Appearing on TV news shows lets Times reporters take their work to a wider audience. But the opportunities must be handled with care.
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“What do you think?”
The host looks to you. Hundreds of thousands — even millions — of television viewers await your answer. What do you say?
Annie Karni, a White House correspondent for The New York Times who is a regular guest on MSNBC, said she has been asked some version of that question often during her TV news show appearances over the past few years.
“You’re there to talk about your reporting, even if the host is pushing you to offer an opinion,” she said.
Ms. Karni is one of approximately 20 Times reporters who make regular appearances on television networks like CNN, CBS and MSNBC. Although most appearances are unpaid unless a journalist has signed a contract with a network, Ms. Karni and others see substantial pluses in the appearances.
“Sources in Washington watch, and maybe someone starts to recognize you more and is more likely to return your call on your next story,” she said.
“It’s also another way to bring the work of The Times to people watching a program who might otherwise not have seen it,” said Zolan Kanno-Youngs, a White House correspondent for The Times and a CNN contributor.
Reporters are generally asked to appear on a show a few hours in advance, Ms. Karni said. They are given topics of discussion, along with any relevant articles to read, though producers do not supply precise questions.
Before an appearance, Ms. Karni said she sometimes makes extra calls to her sources to get additional context.
Katie Benner, who covers the Justice Department for The Times and recently signed on as a contributor at MSNBC, said she makes an extra effort to consider how to contextualize any topic she discusses for an audience that may be unfamiliar with it.
“If there’s a major shooting and the Justice Department has deemed it a possible hate crime, the public should probably know what constitutes a hate crime,” she said. “Are they on the rise? Are we seeing a trend? If someone else addresses that, great. If not, I want to make sure it’s said.”
Ms. Karni said the best way for reporters to learn how to present their work for a television audience is simply to do it repeatedly, but first-time guests aren’t completely on their own. The Times’s communications department offers media training for its reporters, which can include mock interviews. One thing that Ms. Karni said surprised her when she began appearing on TV was the streamlining and repetition necessary when summarizing reporting.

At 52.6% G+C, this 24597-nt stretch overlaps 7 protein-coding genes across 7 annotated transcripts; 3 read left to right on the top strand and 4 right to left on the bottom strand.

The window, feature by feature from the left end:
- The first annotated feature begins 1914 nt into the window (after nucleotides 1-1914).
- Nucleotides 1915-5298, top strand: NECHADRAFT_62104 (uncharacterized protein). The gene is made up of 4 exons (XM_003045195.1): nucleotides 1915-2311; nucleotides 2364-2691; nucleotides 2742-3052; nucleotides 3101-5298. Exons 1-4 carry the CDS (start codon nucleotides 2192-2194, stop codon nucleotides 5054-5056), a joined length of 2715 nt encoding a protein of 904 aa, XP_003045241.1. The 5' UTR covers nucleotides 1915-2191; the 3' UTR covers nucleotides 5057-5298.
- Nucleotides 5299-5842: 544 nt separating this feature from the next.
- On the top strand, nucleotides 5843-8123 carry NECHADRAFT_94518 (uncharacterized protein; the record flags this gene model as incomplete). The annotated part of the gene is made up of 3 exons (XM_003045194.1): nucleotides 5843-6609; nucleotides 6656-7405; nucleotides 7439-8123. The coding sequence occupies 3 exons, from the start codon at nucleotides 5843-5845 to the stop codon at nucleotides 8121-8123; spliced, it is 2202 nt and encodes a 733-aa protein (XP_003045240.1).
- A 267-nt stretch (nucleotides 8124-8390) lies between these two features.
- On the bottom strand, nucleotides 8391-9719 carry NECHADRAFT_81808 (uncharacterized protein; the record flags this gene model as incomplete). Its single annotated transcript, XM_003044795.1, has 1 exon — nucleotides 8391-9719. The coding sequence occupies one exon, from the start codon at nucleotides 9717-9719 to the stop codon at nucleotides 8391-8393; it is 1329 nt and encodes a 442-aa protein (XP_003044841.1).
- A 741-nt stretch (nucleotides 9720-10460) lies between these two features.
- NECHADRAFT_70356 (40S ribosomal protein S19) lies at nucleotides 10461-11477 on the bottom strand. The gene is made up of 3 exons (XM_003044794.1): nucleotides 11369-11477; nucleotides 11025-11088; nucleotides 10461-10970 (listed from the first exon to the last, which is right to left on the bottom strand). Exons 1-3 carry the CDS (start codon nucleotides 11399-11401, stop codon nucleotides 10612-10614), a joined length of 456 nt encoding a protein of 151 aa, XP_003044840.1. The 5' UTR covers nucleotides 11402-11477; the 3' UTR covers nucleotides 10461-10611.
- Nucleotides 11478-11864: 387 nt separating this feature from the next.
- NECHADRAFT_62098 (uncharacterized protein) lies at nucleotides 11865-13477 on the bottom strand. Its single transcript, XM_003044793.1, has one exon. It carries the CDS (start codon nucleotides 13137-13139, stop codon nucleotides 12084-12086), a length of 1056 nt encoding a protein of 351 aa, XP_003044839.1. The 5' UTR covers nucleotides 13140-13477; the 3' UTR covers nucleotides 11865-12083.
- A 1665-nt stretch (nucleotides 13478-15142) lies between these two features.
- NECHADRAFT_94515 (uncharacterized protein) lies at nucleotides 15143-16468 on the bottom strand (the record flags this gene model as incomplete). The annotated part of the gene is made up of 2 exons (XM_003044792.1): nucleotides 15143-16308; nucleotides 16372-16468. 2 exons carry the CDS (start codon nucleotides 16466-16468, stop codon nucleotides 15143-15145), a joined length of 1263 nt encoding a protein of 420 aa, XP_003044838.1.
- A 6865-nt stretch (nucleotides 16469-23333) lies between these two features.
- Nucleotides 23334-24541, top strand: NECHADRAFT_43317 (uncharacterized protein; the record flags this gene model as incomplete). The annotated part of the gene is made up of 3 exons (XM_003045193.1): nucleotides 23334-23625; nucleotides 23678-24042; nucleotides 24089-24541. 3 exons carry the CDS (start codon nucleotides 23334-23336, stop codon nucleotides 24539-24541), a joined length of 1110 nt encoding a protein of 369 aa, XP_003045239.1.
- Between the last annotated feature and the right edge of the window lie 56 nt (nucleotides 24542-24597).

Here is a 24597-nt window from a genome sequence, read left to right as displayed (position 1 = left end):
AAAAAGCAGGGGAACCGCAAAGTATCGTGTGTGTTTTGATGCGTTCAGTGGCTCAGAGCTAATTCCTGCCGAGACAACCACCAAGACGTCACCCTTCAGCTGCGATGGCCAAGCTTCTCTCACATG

“You want to come up with one or two things you want the audience to know and really emphasize those,” she said. “Even if it’s not the exact answer to the question you’re asked, it’s better than trying to think on your feet.”
Even though a reporter may be on camera for only five minutes, the time required for TV appearances is hardly brief, Ms. Karni said. In addition to getting to and from the studio (during normal times, that is), reporters must catch up on all the news of the day, not just their specific stories. That can be the most difficult part, Ms. Karni said: the ability to pivot and to be prepared to speak on any pressing topic after a 15-minute cram session on the car ride over.
But journalists have been appearing remotely since March 2020, which enables them to commit more like 10 minutes of their time rather than two hours. And reporters can make late-night appearances on shows like “Nightline” without worrying about catching a late car ride home.
“It’s been a totally new world since the pandemic,” Ms. Karni said. “I bought a ring light for my bedroom, do my own makeup, and the whole thing is much quicker.”
Ms. Benner agreed but said she missed one big perk: the hair and makeup team.
“I normally don’t really wear any makeup, but they make you look amazing,” she said. “They’re also the funniest people and always make me laugh.”
Mr. Kanno-Youngs, however, has become a little self-conscious about dialing in from his apartment. His dog stares at him from the couch, just waiting to bark; people tramp by in the hallway outside his door; and he ends up eyeing artwork in his background, wondering if it’s slanted.
“That makes me nervous,” he said. “It’s like: ‘Geez, is this painting crooked in my background? Is Room Rater going to completely expose me because I didn’t wipe the kitchen counter?’”
Aesthetics aside, Ms. Benner pointed out one critical rule to her appearances. “If, because of your schedule, you have to choose between reporting and being on TV, you should always choose reporting,” she said.
But while Times journalists can spend months — or even years — reporting a single story, an appearance on a news show is, by comparison, over in a heartbeat.
“There’s always a moment right after the host finishes and they go to the next guest,” Ms. Karni said. “You’re like, ‘Oh, wait, I have one more thing I want to say — come back!’”